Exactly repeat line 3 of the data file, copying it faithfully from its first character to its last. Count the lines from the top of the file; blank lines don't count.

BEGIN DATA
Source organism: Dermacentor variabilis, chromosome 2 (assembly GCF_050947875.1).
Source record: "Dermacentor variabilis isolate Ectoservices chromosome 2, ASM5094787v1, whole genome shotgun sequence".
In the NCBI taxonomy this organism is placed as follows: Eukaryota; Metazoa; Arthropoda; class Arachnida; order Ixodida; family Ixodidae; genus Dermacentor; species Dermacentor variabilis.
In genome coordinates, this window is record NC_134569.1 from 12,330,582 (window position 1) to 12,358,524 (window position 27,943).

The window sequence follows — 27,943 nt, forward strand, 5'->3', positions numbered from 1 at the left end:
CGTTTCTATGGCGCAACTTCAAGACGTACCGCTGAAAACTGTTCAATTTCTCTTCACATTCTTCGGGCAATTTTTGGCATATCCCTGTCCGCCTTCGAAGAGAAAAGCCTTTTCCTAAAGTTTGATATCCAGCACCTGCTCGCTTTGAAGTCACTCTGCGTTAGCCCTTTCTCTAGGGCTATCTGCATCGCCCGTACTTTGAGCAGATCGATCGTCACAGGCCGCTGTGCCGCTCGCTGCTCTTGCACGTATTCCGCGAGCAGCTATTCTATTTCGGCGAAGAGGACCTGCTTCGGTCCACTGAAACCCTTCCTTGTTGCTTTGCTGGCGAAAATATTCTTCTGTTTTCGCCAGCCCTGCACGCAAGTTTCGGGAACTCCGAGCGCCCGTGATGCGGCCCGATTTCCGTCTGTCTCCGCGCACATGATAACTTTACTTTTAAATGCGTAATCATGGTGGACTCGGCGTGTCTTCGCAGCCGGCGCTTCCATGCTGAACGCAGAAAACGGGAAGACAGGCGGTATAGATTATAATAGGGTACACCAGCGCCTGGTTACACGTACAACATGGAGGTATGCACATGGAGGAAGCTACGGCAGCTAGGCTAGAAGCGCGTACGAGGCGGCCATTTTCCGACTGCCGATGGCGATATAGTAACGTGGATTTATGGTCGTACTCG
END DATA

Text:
In the NCBI taxonomy this organism is placed as follows: Eukaryota; Metazoa; Arthropoda; class Arachnida; order Ixodida; family Ixodidae; genus Dermacentor; species Dermacentor variabilis.